The online seminar is free and open to the public upon registration:

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31 May 2022, 5 pm, virtual event
Zanzibar’s Arab Diaspora Families and Decolonization in the Western Indian Ocean, 1964-2014
Lecture by Nathaniel Mathews (Binghampton University, currently visiting research fellow at ZMO with the Oman Research Fellowship)


This talk is an overview of my book manuscript under review. The book is a history of the shifts and re-orderings in nationality and citizenship among a networked group of diasporic post-revolution exiles of mixed Arab and African descent, during the era of decolonization in the Indian Ocean, from the 1950s through the 1970s. Through use of archival documents, oral histories, and locally published vernacular works, ZWAC weaves together the story of a postcolonial diaspora from Zanzibar as they become exiles, emigres and Omani citizens. In seven chapters, it traces the diverse modern historical experiences within this group up into the twenty-first century: as ‘Zanzibari’ anti- colonial nationalists, as ‘Manga refugees’ shipped to Oman, as exiles and political dissidents in the UK and Dubai, as ethnic returnees to Oman, and as popular intellectuals of Zanzibar's history in Oman. ZWAC argues that these experiences demand we see Indian Ocean diasporas as not antithetical to nationalism, but as shapers of multiple national discourses not only through discourse of homeland elsewhere but through direct participation in the development of the territorial nation-state.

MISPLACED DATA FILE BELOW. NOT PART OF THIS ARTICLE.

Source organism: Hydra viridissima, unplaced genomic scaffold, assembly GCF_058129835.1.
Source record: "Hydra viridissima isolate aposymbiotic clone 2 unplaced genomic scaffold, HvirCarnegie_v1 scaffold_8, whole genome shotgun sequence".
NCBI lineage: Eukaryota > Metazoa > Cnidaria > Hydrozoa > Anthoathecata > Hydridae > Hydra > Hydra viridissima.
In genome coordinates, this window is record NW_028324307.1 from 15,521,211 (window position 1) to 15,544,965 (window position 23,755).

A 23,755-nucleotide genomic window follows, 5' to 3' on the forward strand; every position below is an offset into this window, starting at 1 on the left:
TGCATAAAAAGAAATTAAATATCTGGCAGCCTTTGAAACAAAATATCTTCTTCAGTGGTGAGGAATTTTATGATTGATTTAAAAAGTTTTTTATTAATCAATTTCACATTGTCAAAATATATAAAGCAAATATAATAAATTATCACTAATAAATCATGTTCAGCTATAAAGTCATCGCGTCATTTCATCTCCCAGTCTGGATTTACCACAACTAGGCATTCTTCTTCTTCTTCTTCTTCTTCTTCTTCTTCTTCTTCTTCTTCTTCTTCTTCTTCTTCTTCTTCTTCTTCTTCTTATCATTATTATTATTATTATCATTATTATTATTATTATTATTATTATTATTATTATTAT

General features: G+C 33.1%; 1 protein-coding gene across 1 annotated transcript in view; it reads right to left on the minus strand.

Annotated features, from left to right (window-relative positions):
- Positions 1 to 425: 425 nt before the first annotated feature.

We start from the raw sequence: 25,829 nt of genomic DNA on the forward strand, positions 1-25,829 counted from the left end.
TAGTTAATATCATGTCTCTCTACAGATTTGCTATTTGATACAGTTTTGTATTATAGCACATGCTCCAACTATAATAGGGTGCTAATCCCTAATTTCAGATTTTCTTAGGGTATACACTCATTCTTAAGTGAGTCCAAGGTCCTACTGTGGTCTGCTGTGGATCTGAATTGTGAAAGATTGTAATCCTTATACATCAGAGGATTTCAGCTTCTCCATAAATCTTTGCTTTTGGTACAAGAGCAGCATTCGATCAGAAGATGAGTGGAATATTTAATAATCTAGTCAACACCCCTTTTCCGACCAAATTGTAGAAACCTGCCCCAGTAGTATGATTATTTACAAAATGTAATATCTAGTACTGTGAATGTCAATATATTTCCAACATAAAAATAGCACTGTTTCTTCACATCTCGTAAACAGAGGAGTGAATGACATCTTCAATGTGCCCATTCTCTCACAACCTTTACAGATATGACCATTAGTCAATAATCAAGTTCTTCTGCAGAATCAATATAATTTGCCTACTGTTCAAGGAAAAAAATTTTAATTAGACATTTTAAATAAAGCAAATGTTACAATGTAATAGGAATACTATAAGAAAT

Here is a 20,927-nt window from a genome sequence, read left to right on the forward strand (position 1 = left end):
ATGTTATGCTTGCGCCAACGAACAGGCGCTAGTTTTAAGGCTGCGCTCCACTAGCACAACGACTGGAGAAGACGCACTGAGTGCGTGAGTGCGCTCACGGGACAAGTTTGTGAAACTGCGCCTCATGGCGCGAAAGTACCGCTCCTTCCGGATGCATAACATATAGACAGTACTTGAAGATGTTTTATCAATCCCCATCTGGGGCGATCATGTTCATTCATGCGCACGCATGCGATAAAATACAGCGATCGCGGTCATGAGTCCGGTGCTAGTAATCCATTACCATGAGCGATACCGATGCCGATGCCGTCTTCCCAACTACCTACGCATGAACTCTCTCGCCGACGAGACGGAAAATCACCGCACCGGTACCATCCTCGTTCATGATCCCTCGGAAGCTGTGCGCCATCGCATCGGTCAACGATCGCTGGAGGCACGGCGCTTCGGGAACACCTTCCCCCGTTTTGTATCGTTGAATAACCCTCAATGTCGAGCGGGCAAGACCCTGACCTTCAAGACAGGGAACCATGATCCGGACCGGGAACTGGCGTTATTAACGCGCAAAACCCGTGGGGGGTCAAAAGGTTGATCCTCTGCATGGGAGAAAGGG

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Tenders & Calls

Call for Proposals:
‘Timely Histories’ Conference organised by ZMO and CSDS

Conference at CSDS in New Delhi from 12 to 14 October 2022.
Deadline for abstracts: 15 May 2022.


Call for Chapter Proposals:
Multiple DeColonialities: Insidious Trauma in the Production of Eastern African Literatures and Cultures

Abstract (200-300 words) submission Deadline: 31/5/2022
Full chapter Submission: 30/9/2022



Katrin Bromber
Sports & Modernity in Late Imperial Ethiopia


James Currey, Suffolk, 2022. Serie: Eastern Africa Series, 240 p.


Maria-Magdalena Pruß
The ‘Church of Islam’: esotericism, Orientalism, and religious origin myths in colonial South Asia


In: Journal of the Royal Asiatic Society, 24, 1.


Nora Lafi
La globalisation ottomane et ses régimes d’historicité. Une approche par l’urbain


In: Boissière, Thierry; Morvan, Yoann (Ed.): Un Moyen-Orient ordinaire. Entre consommations et mobilités. Diacritique Éditions, 2022, p. 28-52.


Florian Coppenrath
‘People Were Waiting for That’: Protest Rap and Public Mood in Bishkek


In: Europe-Asia Studies, Published online on 13 Apr 2022.


Monika Wohlrab-Sahr; Sana Chavoshian
Islamwissenschaft an den Grenzen von Wissenschaft, Religion und Politik. Eine feldanalytische Perspektive


In: Tezcan, Leven; Wohlrab-Sahr, Monika (Ed.): Islam in Europa. Institutionalisierung und Konflikt. Soziale Welt - Sonderband, Nomos, 2. Auflage 2022, p. 409-444.